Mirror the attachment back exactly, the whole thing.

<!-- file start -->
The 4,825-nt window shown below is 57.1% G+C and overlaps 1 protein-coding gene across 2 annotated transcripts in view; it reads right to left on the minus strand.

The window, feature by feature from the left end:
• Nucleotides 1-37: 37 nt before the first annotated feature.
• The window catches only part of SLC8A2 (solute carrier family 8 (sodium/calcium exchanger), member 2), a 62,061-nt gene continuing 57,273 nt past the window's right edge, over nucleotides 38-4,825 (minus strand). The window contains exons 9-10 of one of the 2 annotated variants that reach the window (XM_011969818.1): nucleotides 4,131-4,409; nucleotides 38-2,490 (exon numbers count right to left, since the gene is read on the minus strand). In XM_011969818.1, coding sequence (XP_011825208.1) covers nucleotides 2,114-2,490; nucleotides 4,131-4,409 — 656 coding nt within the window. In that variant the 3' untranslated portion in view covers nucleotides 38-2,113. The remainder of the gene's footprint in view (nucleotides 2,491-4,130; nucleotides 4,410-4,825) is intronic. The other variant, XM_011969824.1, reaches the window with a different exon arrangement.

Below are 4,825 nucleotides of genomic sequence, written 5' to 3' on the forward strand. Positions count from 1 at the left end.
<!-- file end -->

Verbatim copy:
The 4,825-nt window shown below is 57.1% G+C and overlaps 1 protein-coding gene across 2 annotated transcripts in view; it reads right to left on the minus strand.

The window, feature by feature from the left end:
• Nucleotides 1-37: 37 nt before the first annotated feature.
• The window catches only part of SLC8A2 (solute carrier family 8 (sodium/calcium exchanger), member 2), a 62,061-nt gene continuing 57,273 nt past the window's right edge, over nucleotides 38-4,825 (minus strand). The window contains exons 9-10 of one of the 2 annotated variants that reach the window (XM_011969818.1): nucleotides 4,131-4,409; nucleotides 38-2,490 (exon numbers count right to left, since the gene is read on the minus strand). In XM_011969818.1, coding sequence (XP_011825208.1) covers nucleotides 2,114-2,490; nucleotides 4,131-4,409 — 656 coding nt within the window. In that variant the 3' untranslated portion in view covers nucleotides 38-2,113. The remainder of the gene's footprint in view (nucleotides 2,491-4,130; nucleotides 4,410-4,825) is intronic. The other variant, XM_011969824.1, reaches the window with a different exon arrangement.

Below are 4,825 nucleotides of genomic sequence, written 5' to 3' on the forward strand. Positions count from 1 at the left end.